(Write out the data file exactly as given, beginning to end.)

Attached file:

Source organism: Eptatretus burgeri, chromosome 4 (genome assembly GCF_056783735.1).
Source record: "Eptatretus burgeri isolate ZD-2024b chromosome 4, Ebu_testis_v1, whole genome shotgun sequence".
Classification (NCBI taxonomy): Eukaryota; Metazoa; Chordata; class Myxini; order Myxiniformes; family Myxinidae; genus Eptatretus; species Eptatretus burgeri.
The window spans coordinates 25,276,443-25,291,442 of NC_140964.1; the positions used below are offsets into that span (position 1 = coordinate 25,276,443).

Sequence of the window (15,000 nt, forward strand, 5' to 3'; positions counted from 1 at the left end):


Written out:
Source organism: Eptatretus burgeri, chromosome 4 (genome assembly GCF_056783735.1).
Source record: "Eptatretus burgeri isolate ZD-2024b chromosome 4, Ebu_testis_v1, whole genome shotgun sequence".
Classification (NCBI taxonomy): Eukaryota; Metazoa; Chordata; class Myxini; order Myxiniformes; family Myxinidae; genus Eptatretus; species Eptatretus burgeri.
The window spans coordinates 25,276,443-25,291,442 of NC_140964.1; the positions used below are offsets into that span (position 1 = coordinate 25,276,443).

Sequence of the window (15,000 nt, forward strand, 5' to 3'; positions counted from 1 at the left end):